Diabetes is a long term health condition which affects the body’s ability to use energy from food. Our bodies produce a hormone called insulin. Insulin controls the amount of sugar in our bloodstream. Controlling our blood sugar is important – too little or too much can be fatal. Those who suffer with diabetes may not produce enough insulin to control blood sugar. Others may produce enough insulin but their bodies’ have become resistant to it – making it ineffective. People with diabetes are more at risk of vision loss, kidney and heart disease.
Exercise and diabetes
Exercise and physical activity are highly recommended for people with diabetes. Physical activity has a number of benefits for this population:
- Helps the body to use insulin better.
- Can help control blood pressure, which reduces the liklihood of heart disease.
- Can reduce cholesterol levels. This combats the increased risk of heart disease.
- Boosts daily energy levels and can improve sleep quality.
- Contributes to weight loss and maintenance.
- Proven to reduce stress levels.
In addition to these people who exercise can make better lifestyle choices around diet and smoking. An all round healthier lifestyle. More specifically, exercise can help control HbA1c levels. This is the average blood sugar levels over 2-3 months.
What Type of Exercise?
Exercise and diabetes should go hand in hand. Many people may not know where to start when it comes to increasing their exercise level. This simple answer is that it really doesn’t matter. The key is to find a form of physical activity that is enjoyable. It also needs to fit into your daily routine and lifestyle easily. Therefore, going for a walk each morning or simply doing 20 minutes extra gardening are both suitable. The secret is to move more in the day. You don’t even have to do your exercise all in one go. It can be broken up into chunks throughout the day.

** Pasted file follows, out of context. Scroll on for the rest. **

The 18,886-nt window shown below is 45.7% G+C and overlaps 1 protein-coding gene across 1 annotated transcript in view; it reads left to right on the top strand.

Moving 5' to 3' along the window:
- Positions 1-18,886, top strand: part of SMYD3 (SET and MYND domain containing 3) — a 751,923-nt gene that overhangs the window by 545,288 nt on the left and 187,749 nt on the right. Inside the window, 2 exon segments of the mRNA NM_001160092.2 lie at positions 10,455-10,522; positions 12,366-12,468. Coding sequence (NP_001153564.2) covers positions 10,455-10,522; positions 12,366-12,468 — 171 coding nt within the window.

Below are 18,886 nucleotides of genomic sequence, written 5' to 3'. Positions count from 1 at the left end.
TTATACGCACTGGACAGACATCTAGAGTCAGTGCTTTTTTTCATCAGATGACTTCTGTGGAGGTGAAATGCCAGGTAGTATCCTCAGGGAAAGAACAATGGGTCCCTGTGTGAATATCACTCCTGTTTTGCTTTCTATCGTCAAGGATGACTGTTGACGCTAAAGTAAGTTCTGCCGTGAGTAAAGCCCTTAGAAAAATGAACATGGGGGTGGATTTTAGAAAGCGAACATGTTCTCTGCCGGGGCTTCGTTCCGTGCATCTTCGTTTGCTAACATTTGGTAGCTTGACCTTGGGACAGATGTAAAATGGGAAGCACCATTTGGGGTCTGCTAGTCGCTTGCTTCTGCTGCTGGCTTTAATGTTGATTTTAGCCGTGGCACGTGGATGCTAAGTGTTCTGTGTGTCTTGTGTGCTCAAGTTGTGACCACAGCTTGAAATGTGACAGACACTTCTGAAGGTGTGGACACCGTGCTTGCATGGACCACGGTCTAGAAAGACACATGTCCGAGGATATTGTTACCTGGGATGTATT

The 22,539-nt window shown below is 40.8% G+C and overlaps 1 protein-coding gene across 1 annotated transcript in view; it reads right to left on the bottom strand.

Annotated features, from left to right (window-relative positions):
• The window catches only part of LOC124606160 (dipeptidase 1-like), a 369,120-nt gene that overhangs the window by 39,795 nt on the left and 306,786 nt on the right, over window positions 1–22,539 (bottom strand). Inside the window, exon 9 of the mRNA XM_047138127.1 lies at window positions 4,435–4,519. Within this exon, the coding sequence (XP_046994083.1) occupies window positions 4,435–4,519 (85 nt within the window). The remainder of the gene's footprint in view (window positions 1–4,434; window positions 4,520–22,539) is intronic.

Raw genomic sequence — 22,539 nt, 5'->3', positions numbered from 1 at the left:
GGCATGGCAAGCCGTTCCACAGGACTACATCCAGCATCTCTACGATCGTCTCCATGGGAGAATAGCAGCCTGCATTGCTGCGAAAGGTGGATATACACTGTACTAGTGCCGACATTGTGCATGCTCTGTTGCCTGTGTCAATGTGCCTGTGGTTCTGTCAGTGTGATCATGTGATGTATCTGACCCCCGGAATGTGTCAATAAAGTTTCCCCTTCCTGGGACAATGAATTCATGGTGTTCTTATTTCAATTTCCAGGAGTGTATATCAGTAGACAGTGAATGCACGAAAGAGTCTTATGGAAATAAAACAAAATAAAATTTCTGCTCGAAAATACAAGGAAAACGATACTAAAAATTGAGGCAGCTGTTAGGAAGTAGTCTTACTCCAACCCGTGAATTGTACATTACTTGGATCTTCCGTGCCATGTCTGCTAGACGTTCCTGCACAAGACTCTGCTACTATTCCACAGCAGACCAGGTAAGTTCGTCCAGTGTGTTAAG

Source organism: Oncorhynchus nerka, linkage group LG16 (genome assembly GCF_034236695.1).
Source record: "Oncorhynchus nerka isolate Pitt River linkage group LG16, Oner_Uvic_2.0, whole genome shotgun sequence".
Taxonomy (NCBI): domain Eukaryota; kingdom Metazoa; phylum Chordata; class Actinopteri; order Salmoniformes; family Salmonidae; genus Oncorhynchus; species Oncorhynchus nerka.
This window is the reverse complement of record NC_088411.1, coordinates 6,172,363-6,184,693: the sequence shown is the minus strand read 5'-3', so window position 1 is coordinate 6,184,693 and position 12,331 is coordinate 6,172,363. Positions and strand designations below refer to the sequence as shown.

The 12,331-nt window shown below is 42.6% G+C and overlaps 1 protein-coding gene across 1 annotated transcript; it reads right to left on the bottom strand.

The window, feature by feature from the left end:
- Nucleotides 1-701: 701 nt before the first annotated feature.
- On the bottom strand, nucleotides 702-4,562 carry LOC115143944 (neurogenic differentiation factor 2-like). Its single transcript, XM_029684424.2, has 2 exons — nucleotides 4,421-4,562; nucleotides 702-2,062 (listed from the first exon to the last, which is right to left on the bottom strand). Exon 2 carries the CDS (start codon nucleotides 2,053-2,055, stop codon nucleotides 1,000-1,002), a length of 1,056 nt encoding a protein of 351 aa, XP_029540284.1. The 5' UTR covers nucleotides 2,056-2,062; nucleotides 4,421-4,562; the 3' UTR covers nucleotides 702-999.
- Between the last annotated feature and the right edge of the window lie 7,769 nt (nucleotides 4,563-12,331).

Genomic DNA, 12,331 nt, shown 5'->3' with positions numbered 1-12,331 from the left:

When it comes to exercise and diabetes simply select movement that raises your heart rate and breathing rate. Listen to your body and how it feels. Work at an effort level of 6/7 out of 10 will be intense enough. You should be able to maintain a converstation when you’re exercising.
We see an increasing nmumber of people who are struggling to maintain enough daily physical activity. We work hard with our clients to find practical strategies to address this and get them moving more. Lifetsyle changes also mean that sugar consumption continues to rise. As a result, more people pleace themselves at risk of developing diabetes.